Today on our Around the Grounds blog, we examine some of the native shrubs that are real show-stoppers this time of year! Learn more about the importance of their brightly-colored berries and where to find them here at the Nature Center.

Every landscape needs “winter interest,” and several of our favorite native shrubs are real show-offs this time of year. 

Without a doubt, the star of the season is Winterberry (Ilex verticillata). Winterberry is a holly, but unlike most hollies, it is deciduous – meaning it loses its leaves in the fall. And that’s a good thing! The berries start turning red in October while the leaves are still green. Weeks later, the leaves drop off revealing brilliant clusters of berries that remain all winter. 

Winterberry in late October
Winterberry in mid-December

Or, at least, the berries could remain all winter unless the local birds have other ideas. We assumed for a long time that the berries needed all winter to ripen, because neither rain nor snow nor dark of night caused them to disappear until robins returned in the spring. 

Winterberry after a February ice storm

But in some years, mockingbirds, blue jays, and cardinals seem to celebrate the holidays with Winterberry snacks. So, we can’t totally promise the berries will remain all winter. But the robins definitely will finish up whatever is left in the spring.

If you have a boggy area on your property, Winterberry is a great choice – it will live in standing water and will happily send out shoots to form a thicket. So, it’s a great choice for a rain garden or a problem wet area. It does well in average garden soil as well, with full sun and regular moisture, and can be controlled easily by removing new shoots. 

Like other hollies, Winterberry is dioecious, meaning both male and female plants are necessary for berry production. Bees visit the flowers on the male plant and carry the pollen to the flowers on the female plants to fertilize the ova and produce berries. Your local nursery will sell you a male shrub to plant somewhere near the female so bees can find both plants when they bloom in the spring. The flowers are small and white and not very noticeable, but the shrub is a lovely deep green all summer long.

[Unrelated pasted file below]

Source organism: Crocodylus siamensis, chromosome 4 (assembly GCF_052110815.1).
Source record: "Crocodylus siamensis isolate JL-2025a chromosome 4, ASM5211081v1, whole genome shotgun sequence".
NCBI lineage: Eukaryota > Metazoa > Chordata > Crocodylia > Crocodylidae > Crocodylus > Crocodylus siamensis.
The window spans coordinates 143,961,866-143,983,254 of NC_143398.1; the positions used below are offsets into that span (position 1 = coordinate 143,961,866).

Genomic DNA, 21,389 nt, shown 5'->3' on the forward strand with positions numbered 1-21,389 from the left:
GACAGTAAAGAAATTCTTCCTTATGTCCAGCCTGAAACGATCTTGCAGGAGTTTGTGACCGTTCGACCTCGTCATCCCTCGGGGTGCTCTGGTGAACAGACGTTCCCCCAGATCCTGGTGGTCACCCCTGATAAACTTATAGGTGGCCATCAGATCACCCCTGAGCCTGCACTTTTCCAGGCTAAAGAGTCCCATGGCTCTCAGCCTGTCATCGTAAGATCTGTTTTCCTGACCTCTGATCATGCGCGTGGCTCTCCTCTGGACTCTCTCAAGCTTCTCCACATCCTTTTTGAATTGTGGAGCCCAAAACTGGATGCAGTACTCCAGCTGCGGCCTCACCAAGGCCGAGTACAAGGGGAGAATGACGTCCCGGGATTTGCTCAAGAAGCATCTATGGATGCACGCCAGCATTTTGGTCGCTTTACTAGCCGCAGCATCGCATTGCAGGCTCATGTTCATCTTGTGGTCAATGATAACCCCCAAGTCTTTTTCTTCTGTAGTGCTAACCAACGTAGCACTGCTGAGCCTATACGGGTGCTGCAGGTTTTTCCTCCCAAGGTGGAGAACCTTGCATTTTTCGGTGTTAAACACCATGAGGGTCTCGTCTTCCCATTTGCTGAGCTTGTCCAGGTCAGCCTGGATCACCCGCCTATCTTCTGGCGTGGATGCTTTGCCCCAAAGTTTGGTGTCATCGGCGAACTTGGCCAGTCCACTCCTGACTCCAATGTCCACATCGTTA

Winterberry can grow 8 to 12 feet tall, but can be pruned for shape and size. There are cultivars that naturally stay much smaller – ‘Red Sprite’ takes a rounded shape and stays 3 to 4 feet tall. You’ll need ‘Jim Dandy,’ the male pollinating plant, to get berries on ‘Red Sprite.’  We suggest avoiding the recently-introduced Asian hybrids of Winterberry. The value of their berries for native birds and the risk of them becoming invasive are unknown.

Full-sized Winterberry in front of the Manor House at the Nature Center
‘Red Sprite’ is a compact form of the native shrub

This time of year, you may find whole branches of Winterberry mysteriously disappearing when it’s time to decorate for the holidays. The Garden Club of Irvington recently collected Winterberry and other foraged materials from our grounds to decorate the Nature Center. The impact of Winterberry on our fireplace mantles is spectacular! (Word of caution: the berries can be toxic to dogs, cats, and toddlers, so it’s best to keep them out of reach.)

A member of the Garden Club of Irvington decorates the Manor House mantel 
Deck the halls with boughs of Winterberry

Winter solstice is nigh, and the Winterberry is bright!

This blog is authored weekly by Cathy Ludden, local expert and advocate for native plants; and Board Member, Greenburgh Nature Center. Follow Cathy on Instagram for more photos and gardening tips @cathyludden.

6 thoughts on “Deck the Halls…and Gardens

  1. Hi Cathy,
    Another terrific blog providing a lot of information that I did not know before. Thanks so much!

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